Please find the latest edition of Weekly Digest attached.
Last week was a tumultuous week in politics, as the Blue Ripple (the Democrats winning the Georgia senate races and thereby a wafer-thin congressional majority) combined with breath-taking scenes in Washington, as the process to confirm the election was halted by a Trump-encouraged mob physically breaking into the Capitol. The ability of investment markets to look through this disorder can be attributed both to the prospect of enhanced fiscal stimulus (as Democrats are more likely to be able to enact their programme) and also to a more decisive end to the Trump era – with Republican extremists losing credibility alongside their talisman. The Environmental theme (a Democrat policy priority) was strong, outperforming world equities by 4% last week (as measured by comparing the FTSE Environmental Opportunities index with the FTSE World index). This theme fits well with our style of management (a preference for investing in businesses that we believe will be sustainable for the long term), which aided performance in 2020, as highlighted by this graph that compares sectors deemed environmentally-friendly versus the wider market:
Away from America, key events saw the UK both going into tighter lockdown and also experiencing its first week of Brexit. This was greeted with an initial thumbs down from markets for the financial sector in the UK, but strength in commodity plays held up UK markets as a whole. The VIX volatility index was little changed at 22, which is still high relative to “normal” standards of the last 10 years.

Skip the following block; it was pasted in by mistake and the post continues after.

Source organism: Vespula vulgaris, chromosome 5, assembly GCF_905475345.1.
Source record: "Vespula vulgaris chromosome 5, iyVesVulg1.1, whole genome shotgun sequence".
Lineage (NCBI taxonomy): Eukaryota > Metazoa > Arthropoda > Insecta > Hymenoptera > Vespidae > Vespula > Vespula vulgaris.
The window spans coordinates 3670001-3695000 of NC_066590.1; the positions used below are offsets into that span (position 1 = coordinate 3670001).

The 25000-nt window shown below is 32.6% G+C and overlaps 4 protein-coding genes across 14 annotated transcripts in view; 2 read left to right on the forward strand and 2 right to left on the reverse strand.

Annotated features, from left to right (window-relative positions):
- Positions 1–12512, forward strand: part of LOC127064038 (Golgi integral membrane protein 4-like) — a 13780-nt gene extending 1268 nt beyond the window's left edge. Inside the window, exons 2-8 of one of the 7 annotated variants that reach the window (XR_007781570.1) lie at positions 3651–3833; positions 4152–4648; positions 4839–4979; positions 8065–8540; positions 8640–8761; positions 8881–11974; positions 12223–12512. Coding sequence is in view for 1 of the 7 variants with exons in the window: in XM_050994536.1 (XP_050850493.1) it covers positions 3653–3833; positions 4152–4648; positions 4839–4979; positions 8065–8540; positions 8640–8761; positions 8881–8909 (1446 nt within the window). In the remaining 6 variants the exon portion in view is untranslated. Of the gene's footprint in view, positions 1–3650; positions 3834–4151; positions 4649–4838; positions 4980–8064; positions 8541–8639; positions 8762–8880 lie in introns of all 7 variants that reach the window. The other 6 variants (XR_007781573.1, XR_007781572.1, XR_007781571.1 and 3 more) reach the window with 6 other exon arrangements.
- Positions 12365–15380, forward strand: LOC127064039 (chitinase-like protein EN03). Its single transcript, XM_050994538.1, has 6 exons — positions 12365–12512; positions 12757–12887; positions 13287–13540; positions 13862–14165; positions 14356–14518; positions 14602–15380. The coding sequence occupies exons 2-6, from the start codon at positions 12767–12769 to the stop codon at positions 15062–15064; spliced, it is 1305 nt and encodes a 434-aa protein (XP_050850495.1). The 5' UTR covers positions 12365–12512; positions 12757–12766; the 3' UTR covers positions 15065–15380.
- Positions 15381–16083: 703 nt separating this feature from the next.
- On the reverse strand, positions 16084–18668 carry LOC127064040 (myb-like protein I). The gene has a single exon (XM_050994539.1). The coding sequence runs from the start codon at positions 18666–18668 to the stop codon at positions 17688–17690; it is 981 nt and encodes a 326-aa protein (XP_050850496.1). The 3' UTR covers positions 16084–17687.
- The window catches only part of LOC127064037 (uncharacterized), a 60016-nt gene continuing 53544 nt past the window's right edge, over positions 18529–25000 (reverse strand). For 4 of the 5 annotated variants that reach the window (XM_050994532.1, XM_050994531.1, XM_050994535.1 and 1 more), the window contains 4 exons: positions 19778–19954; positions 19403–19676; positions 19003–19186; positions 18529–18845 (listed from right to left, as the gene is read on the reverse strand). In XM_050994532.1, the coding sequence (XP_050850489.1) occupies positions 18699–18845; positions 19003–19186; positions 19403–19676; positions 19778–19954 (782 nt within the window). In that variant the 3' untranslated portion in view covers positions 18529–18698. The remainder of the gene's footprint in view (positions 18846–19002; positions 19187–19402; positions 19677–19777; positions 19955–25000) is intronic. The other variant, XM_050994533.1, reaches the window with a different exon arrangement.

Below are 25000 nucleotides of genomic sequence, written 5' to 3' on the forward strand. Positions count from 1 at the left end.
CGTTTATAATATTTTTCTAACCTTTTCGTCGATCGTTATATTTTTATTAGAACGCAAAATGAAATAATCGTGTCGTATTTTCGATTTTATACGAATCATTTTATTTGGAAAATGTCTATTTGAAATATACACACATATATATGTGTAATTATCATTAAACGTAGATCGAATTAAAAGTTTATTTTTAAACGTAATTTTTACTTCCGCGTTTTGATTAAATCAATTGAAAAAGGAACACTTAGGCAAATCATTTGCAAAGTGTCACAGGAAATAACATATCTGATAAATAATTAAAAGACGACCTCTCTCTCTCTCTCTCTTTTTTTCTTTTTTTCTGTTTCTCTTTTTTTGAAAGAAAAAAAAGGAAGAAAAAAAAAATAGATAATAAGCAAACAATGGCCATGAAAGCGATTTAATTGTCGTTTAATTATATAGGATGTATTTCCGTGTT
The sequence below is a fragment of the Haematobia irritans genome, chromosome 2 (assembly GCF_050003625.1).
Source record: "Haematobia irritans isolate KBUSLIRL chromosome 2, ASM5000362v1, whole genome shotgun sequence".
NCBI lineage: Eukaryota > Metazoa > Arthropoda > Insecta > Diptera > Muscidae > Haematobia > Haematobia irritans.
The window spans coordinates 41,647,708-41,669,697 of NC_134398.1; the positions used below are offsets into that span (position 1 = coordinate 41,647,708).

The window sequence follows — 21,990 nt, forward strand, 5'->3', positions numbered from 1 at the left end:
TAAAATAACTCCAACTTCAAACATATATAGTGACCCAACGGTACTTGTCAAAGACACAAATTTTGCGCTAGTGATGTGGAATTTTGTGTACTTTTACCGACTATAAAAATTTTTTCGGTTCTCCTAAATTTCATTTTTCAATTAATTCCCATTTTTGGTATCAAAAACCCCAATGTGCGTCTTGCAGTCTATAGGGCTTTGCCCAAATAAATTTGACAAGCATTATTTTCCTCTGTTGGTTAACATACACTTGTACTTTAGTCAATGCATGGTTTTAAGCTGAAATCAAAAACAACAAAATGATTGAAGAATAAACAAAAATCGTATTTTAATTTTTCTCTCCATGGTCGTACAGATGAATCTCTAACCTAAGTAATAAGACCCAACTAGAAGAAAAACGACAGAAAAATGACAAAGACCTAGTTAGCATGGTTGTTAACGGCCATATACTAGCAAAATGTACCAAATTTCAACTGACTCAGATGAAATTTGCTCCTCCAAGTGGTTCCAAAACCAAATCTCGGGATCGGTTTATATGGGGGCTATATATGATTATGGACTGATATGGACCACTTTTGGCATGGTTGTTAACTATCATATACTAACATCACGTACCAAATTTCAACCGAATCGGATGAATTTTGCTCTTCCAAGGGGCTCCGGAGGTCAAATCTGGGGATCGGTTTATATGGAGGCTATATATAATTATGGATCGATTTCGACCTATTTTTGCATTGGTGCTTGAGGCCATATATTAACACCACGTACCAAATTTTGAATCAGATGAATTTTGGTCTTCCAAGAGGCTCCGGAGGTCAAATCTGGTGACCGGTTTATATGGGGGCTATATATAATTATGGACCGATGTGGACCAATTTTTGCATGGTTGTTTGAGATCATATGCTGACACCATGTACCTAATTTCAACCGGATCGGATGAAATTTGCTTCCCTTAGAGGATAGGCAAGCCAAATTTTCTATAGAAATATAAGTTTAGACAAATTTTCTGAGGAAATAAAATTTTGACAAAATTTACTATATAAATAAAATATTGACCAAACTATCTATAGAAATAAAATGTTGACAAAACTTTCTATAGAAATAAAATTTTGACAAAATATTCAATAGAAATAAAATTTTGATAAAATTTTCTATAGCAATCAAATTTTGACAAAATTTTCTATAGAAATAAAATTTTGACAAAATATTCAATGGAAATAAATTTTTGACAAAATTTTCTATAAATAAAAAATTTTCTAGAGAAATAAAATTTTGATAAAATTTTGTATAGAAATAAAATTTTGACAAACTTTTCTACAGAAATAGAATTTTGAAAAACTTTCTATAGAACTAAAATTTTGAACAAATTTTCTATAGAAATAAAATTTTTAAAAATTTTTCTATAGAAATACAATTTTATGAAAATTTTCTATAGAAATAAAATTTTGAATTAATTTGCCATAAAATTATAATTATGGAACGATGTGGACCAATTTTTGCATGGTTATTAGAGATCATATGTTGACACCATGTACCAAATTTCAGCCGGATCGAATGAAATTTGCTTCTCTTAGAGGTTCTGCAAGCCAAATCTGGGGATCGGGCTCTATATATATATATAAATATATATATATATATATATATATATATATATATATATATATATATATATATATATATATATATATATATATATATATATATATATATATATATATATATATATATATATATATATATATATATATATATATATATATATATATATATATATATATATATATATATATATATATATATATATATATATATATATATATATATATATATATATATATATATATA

In COVID news, a third vaccine (from Moderna) has now gained approval for use and the world is “holding its breath” for news about the available vaccine’s efficacy in relation to the more virulent SA / UK / Brazil strains. Global daily new cases and deaths have accelerated (to 6% from 5% last week) partly (almost certainly) due to the new strains’ greater virulence. The UK new cases are growing almost 3x as fast, showing just how highly infectious the new strain is, and highlighting the rationale for the new lockdown. UK daily deaths are now growing faster than global averages (over 8% v under 5%) and both are showing signs of accelerating, as would be expected. The global vaccine roll out continues and further news of the efficacy of the vaccines against the new strains is awaited, although early signs are hopeful.
Turning to this week, the US House of Representatives has introduced articles of impeachment against Donald Trump, ahead of Joe Biden’s inauguration on 20th January. In other US news, Mike Pompeo has removed curbs on US interactions with Taiwanese officials. These measures were introduced in 1979, on formally recognising the legitimacy of the communist government of China, to appease Beijing’s sensibilities. New trading restrictions have come into effect in the US on securities of Chinese companies which have military ties. US institutions Goldman, JP Morgan and Morgan Stanley have therefore moved to de-list Structured Products tied to key Hong Kong indices and stocks. On the data front, we have US inflation and retail sales data this week, followed by preliminary US consumer confidence data for January. In central bank news, we have the December meeting minutes from the European Central Bank on Thursday and the Federal Reserve’s ‘beige book’ will be published on Wednesday. Friday sees results from JP Morgan, Wells Fargo and Citigroup.